Our number system

In one of our inputs we had the chance to come up with our own number system, we had the freedom to do whatever we liked – as long as it made sense to us and we could explain our thinking.

Although when you sit down to begin a task like this you try to come up with something totally original that makes sense, the reality is you probably end up creating something that either already exists or is similar to an existing number system. But never the less it was a challenging task and something that we all became engaged in, and many people came up with some really interesting ideas.


This was my partner and I’s number system that we came up with.

Our number system was very much similar to the one in which we all know – apart from the fact it looks completely bizarre. We went along the lines of having a base of 10 number system like ours and had numerals that represented each number. So each number from 0-9 had a numeral which represented it, and then like our own when we get to 11 we just put together the numeral for 1 and put 2 of them. At the time we never quite realised that we had stuck so much to our number system but when we came to discuss it we realised it was very much the same. One thing we didn’t quite get to was coming up with the language to represent our number system, although we had it all planned for how it would be written, we had no idea what our numerals would sound like.

So where did our number system today come from? We use Hindu-Arabic numbers, which were created by Hindu’s in India years and years ago. Before this we used roman numbers which we are all familiar with – I, II, III, IV, V. However when European countries seen the Hindu-Arabic number system they quickly realised it was a much easier and simpler way to work with numbers and perform calculations. Fibonacci supported this (Bellos, 2011, page124) as when he was first exposed to Indian numerals he realised that they were much better than Roman ones, he then went on to write a book about the decimal place – value system which demonstrated how much faster using Indian numerals allowed you to perform calculations. And since then we have stuck to this number system which is engraved in our minds in a way which makes it difficult to forget or think of something new – as proved when I tried to make a ‘new’ number system.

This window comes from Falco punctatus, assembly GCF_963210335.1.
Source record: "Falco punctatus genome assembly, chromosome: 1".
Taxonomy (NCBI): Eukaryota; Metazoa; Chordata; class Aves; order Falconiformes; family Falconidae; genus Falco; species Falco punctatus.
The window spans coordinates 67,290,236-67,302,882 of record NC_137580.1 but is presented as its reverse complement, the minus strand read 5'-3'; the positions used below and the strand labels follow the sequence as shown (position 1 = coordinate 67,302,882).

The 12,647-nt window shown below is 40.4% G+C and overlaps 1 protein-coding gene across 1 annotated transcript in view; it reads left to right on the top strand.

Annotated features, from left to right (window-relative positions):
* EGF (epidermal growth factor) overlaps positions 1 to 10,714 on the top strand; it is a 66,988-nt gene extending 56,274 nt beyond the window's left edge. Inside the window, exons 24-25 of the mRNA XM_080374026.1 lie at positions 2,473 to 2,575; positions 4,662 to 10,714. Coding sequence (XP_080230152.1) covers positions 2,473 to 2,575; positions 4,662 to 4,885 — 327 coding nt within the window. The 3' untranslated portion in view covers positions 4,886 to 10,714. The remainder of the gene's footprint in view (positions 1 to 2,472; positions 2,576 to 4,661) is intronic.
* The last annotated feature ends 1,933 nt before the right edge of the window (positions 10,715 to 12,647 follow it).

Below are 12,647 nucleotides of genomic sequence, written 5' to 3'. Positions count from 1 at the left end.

Our number system is crucial in our everyday lives, from using mathematical language to completing equations – it is everywhere. But it isn’t often we really think about our number system in any depth, we just accept the fact that we understand numbers because it is part of our everyday life. Whereas Ma (2010, page 122) highlights that with a profound understanding of fundamental mathematics you should look within mathematical concepts and be able to make connections beyond what you know, and that is what we done in class when we went beyond the existing number system we know and tried to come up with something new – but still be able to find the connections within it. Therefore Ma’s idea of connectedness proves that we as teachers need to not only use the mathematics we know, but go beyond it and discover basic and complex connections within every day mathematics – for example looking at our basic number system and asking questions like where did it come from? who invented it? when did it come around? what did we use before this? And the answers give you connections within mathematics that you didn’t think about before.


Bellos, A. (2011) Alex’s Adventures in numberland. London: Bloomsbury Publishing Plc.

Ma, L. (2010) Knowing and teaching elementary mathematics: Teachers’ understanding of fundamental mathematics in China and the United States. Anniversary Edition. New York: Routledge.

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